The New York Giants get back to work on Monday for their second half of the season, which begins with a Week 11 game against the Tampa Bay Buccaneers. What are some of the story lines to follow during the second half of the season?
The Giants are going to be without several key players — offensive linemen Nick Gates and Shane Lemieux, linebacker Blake Martinez, safety Jabrill Peppers at the top of the list — for the remainder of the season.
They do, however, hope to get some injured stars back on the field.
Running back Saquon Barkley has missed four games with an ankle injury suffered early in a Week 5 game against the Dallas Cowboys. The injury was said to be a low ankle sprain, but Barkley has missed far more time than might be expected with that type of injury.
The Giants are facing a long-term decision on Barkley by the end of the 2022 season. A healthy, productive second half of the season for the 2018 second overall pick could help him begin building a case for a big second contract with the Giants.
Wide receiver Sterling Shepard leads the Giants with 32 receptions despite missing four games thus far with three separate injuries — two hamstring injuries and a quad injury.
Left tackle Andrew Thomas (ankle/foot) is eligible to come off injured reserve. Thomas was playing like one of the NFL’s better left tackles before going on IR. He is the Giants’ best offensive lineman, and his return would push either Matt Peart or Nate Solder to the bench.
Kenny Golladay returned in Week 9 after missing three games with a knee injury. The Giants need more production from Golladay, who has only 19 receptions and no touchdown in six games played.
The Giants are averaging 19.9 points per game, 24th in the league. Health has been a big part of the reason. It would be nice to see, for at least a few games, if the Giants be the offense they expected to be if they are reasonably healthy.
Bigger roles for young players?
There have to be bigger roles for several young players the rest of the season.
That starts with first-round pick Kadarius Toney. The electrifying and sometimes controversial wide receiver is second on the team with 28 catches. Sixteen of those catches, though, came in Weeks 4 and 5.
Toney’s game-by-game targets look like this in his eight games played:
2, 0, 2, 6, 10, 3,4, 1.
We have seen what Toney can do with the ball in his hands. The Giants need to get it to him more consistently the rest of the season.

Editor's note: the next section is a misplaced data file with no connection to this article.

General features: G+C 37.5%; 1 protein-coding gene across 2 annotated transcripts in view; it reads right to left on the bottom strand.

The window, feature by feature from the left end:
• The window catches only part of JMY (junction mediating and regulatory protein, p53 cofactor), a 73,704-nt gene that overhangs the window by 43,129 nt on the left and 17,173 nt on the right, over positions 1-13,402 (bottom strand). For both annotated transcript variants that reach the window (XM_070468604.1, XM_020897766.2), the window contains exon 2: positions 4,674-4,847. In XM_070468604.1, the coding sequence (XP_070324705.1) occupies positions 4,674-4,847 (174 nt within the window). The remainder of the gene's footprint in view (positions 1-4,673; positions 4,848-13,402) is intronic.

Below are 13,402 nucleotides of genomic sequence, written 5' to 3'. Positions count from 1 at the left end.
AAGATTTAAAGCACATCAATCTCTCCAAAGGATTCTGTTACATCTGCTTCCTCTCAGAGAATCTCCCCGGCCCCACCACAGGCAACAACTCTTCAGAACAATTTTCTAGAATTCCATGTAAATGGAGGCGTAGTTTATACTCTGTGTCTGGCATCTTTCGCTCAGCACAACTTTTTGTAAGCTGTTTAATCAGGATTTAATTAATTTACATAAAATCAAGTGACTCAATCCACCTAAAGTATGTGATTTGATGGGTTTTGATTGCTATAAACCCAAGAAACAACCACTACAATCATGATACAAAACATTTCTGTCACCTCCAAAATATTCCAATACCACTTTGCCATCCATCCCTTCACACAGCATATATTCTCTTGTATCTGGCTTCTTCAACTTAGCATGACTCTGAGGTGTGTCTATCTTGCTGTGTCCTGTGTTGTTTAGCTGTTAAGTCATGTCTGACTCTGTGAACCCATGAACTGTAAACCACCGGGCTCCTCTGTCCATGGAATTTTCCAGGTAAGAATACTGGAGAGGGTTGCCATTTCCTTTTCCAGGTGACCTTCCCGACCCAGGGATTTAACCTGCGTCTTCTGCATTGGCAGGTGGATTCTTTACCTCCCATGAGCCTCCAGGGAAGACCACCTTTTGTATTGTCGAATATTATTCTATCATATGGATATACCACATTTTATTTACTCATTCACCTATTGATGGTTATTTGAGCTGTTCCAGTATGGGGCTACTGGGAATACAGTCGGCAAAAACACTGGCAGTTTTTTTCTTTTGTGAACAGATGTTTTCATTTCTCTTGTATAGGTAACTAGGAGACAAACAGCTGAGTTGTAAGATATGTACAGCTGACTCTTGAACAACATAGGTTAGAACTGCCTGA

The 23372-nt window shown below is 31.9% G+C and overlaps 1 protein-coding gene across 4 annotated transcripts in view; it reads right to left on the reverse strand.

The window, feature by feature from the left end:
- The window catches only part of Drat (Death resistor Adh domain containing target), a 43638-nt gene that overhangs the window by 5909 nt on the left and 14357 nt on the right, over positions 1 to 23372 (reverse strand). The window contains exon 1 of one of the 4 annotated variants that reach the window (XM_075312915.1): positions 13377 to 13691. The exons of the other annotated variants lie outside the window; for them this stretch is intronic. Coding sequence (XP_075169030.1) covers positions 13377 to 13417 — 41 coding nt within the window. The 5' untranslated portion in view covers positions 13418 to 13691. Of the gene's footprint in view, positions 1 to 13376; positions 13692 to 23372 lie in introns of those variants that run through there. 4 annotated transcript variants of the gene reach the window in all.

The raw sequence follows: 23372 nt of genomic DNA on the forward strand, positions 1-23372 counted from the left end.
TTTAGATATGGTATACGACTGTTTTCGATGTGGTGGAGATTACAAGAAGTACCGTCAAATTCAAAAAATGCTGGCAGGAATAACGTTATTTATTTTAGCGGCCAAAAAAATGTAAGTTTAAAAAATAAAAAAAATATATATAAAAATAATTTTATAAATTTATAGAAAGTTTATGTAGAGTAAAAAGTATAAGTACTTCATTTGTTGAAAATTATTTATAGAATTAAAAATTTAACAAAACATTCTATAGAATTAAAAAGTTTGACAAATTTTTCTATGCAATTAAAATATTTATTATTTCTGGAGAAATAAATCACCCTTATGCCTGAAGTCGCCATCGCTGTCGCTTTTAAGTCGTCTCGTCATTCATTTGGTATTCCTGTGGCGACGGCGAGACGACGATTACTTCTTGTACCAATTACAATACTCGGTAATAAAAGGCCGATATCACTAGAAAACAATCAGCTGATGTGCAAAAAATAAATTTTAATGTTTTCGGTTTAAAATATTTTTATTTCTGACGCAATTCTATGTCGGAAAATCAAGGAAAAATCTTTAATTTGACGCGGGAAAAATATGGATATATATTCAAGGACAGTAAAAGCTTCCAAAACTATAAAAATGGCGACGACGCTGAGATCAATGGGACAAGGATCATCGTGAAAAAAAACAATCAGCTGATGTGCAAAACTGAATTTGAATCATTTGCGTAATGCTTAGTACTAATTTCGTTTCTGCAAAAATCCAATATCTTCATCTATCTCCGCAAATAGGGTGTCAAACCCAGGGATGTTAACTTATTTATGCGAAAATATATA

Third- and fourth-round picks Aaron Robinson and Elerson Smith both lost the first half of the season to injuries. No matter who is sitting in the general manager’s chair or the head coach’s office the Giants have lots of critical offseason personnel decisions to make. They also face a salary-cap crunch, so figuring out which veterans to keep or shed will be tricky.
The play of Robinson, a cornerback, and Smith, an edge defender, could impact the futures of players like James Bradberry, Jabrill Peppers, Lorenzo Carter and Oshane Ximines.
Quincy Roche. claimed off waivers from the Pittsburgh Steelers, is another young player who needs to be given regular playing time over the final eight games. Roche, taking advantage of an injury to Carter, has been more productive in his opportunities than Carter or Ximines. He should not be losing playing time to either of those players the rest of the season.
Another interesting player to watch could be right tackle Isaiah Wilson. A 2020 first-round pick by the Tennessee Titans, he flamed out quickly in Tennessee. He was unemployed and out of football shape when the Giants, desperate for offensive line talent, signed him earlier in the season.
Wilson is getting closer and closer to game condition. Solder is obviously not the long-term answer at right tackle, and it would be a surprise if he is a Giant beyond this season. Peart is a 2020 third-round pick, but for whatever reason has been unable to establish himself as worthy of consistent playing time in the eyes of this coaching staff. It shouldn’t surprise anyone if the Giants give Wilson an audition for a few games as the season winds down.
Will Jason Garrett make it to the finish line?
If the Giants really wanted to pin the blame for their struggling offense on offensive coordinator Jason Garrett they probably would have fired him during the bye week. Garrett remains the coordinator, and the offensive play-caller.
That, though, doesn’t mean Garrett will make it to the end of the season.
If the Giants continue to lose games, and continue to struggle offensively even if they get healthier, I can see Joe Judge sacrificing Garrett and turning to Freddie Kitchens to run the offense.
Honestly, if the Giants don’t improve on offense despite getting healthier there would be justification for that. Such a move, though, could also be considered self-preservation by Judge, whose seat could grow warmer if the Giants don’t win more games the rest of the way. He can always blame Garrett and make the case that he deserves a full chance with his guy — Kitchens — in charge of the offense.
A playoff run is unlikely. Seven teams makes the playoffs in each conference, and the Giants are 13th in the NFC. Victories over the weekend by the 4-6 Philadelphia Eagles and 3-6 Washington Football Team make the road even more difficult for the Giants, who have two games with the Eagles and one with Washington remaining.
Still, the Giants need to play .500 or better over the remaining eight games to show that perhaps — just perhaps — some progress is being made.